A recently discovered piece of malware targeting automated teller machines (ATM) is being sold on underground markets for $5,000, Kaspersky Lab reports.
Dubbed CUTLET MAKER, the malware is being sold as part of a kit that also consists of a password generator and a Stimulator, which is an application that can grab information on the status of cash cassettes in a target ATM (such as currency, value, and the amount of notes).
Kaspersky’s security researchers discovered the forum post advertising the malware in May 2017 and say that the offer was initially published on AlphaBay, a darknet marketplace that was taken down over the summer. The post provides information on the required equipment and targeted ATM models, along with tips and tricks for the malware’s operation and part of a detailed manual for the toolkit.
The manual “Wall ATM Read Me.txt” was observed being distributed as a plain text file, but the researchers say that it was written in poor English and with bad text formatting. The text contained slang and grammatical mistakes that pointed to a Russian author, and the malware’s name suggests the same (Russian slang term “Cutlet” means “a bundle of money”), the researchers reveal.
According to Kaspersky, the crimeware kit is a collection of programs possibly written by different authors, but the same protection was used for both CUTLET MAKER and Stimulator. There is also a simple terminal-based application called c0decalc that hasn’t been protected at all.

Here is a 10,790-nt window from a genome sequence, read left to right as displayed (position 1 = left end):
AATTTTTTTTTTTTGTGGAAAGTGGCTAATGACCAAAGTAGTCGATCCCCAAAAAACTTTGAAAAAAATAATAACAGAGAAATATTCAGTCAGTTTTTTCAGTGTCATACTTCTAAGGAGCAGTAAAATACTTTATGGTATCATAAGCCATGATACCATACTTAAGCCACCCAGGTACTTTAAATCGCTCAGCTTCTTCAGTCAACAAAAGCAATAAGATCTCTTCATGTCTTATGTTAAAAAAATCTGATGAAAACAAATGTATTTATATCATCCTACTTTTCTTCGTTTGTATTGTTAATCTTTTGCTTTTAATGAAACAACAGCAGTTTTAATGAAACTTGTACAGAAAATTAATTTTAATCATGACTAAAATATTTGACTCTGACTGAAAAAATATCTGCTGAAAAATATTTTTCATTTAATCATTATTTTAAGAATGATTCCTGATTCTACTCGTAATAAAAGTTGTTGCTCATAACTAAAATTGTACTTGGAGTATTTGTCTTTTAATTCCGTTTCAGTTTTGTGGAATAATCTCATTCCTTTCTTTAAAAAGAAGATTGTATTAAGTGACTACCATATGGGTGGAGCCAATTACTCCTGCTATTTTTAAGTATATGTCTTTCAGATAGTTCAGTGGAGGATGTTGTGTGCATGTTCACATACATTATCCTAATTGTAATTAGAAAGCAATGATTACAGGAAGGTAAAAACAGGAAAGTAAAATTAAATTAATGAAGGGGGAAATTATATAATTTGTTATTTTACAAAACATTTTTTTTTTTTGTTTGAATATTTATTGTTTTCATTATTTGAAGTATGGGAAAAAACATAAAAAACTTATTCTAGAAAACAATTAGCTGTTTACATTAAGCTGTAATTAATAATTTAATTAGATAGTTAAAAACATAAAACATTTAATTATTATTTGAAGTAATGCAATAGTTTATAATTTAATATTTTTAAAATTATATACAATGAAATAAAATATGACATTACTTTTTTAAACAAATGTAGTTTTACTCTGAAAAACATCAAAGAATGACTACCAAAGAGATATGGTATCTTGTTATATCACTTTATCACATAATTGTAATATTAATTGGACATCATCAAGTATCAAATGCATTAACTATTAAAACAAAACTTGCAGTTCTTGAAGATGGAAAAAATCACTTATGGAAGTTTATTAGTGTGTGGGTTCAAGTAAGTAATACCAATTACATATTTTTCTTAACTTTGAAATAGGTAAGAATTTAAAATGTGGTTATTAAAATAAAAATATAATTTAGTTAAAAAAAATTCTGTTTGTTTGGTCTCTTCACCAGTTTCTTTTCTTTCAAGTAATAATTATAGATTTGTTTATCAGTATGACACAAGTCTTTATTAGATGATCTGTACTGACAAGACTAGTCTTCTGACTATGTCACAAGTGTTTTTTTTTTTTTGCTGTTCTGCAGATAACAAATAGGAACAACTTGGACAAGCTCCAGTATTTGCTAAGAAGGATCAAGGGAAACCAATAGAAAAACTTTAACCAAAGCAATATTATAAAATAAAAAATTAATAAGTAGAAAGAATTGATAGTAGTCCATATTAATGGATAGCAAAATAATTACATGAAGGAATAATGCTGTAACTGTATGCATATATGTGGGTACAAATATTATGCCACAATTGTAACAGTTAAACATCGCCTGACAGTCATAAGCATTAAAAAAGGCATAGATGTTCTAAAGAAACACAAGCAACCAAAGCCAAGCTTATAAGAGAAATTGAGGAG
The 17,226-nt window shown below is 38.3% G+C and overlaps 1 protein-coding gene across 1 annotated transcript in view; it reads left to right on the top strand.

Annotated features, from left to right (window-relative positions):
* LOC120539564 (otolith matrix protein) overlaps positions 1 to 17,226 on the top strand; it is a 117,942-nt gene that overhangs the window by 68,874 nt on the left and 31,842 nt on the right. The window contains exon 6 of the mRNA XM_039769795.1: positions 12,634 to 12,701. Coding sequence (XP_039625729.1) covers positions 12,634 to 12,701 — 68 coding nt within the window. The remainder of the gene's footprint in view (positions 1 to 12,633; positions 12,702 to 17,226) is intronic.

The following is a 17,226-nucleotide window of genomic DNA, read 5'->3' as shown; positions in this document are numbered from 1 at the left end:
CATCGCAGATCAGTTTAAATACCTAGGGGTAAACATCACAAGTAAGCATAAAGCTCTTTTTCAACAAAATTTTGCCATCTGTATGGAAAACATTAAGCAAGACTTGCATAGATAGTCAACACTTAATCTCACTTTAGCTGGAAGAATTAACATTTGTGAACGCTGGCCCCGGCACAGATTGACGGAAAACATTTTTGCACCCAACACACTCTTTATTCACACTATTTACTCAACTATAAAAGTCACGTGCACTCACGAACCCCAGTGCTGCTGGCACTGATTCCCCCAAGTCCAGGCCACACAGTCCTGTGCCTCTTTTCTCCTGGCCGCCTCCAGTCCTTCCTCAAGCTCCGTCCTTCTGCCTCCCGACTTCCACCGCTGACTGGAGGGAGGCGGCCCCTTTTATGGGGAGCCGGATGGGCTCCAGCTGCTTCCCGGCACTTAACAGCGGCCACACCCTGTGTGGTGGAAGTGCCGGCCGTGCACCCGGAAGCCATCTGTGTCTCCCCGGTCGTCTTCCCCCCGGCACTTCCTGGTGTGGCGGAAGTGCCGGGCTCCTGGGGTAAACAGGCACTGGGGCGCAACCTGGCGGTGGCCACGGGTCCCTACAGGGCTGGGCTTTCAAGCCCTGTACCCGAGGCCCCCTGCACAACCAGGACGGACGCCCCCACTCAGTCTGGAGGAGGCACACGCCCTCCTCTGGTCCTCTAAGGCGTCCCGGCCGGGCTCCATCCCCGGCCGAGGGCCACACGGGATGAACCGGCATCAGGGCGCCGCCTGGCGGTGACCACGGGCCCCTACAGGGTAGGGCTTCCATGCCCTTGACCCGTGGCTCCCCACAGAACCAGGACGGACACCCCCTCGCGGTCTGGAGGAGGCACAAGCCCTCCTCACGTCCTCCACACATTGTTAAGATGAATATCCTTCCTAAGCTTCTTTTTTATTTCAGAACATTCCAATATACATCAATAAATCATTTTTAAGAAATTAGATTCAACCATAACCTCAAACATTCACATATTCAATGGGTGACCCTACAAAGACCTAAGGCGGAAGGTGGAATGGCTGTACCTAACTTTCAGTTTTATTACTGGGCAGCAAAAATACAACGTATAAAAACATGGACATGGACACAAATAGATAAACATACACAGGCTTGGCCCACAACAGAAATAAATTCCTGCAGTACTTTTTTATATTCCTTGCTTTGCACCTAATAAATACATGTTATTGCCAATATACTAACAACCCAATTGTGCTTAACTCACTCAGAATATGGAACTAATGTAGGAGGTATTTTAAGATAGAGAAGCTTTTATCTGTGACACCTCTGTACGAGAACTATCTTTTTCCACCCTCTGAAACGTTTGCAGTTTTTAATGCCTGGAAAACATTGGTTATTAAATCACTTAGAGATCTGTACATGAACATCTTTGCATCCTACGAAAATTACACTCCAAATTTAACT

The researchers also say that the malware’s functionality suggests that two people should be involved in the theft, namely a “drop” and a “drop master”.
“Access to the dispense mechanism of CUTLET MAKER is password protected. Though there could be just one person with the c0decalc application needed to generate a password. Either network or physical access to an ATM is required to enter the code in the application text area and also to interact with the user interface,” the researchers say.
Kaspersky found different versions of the main component, with the first known version apparently submitted to a public multiscanner service on June 22, 2016.
“This type of malware does not affect bank customers directly, it is intended for the theft of cash from specific vendor ATMs. CUTLET MAKER and Stimulator show how criminals are using legitimate proprietary libraries and a small piece of code to dispense money from an ATM,” Kaspersky notes.
Countermeasures against such malware attacks include default-deny policies and device control, the first of which prevents criminals from running their own code on the ATM’s internal PC. According to Kaspersky, the attackers using this malware might have had physical access to the PC, possibly through USB drives used to install the malware onto the machine. Device control software should prevent the connection of new devices, such as USB sticks.
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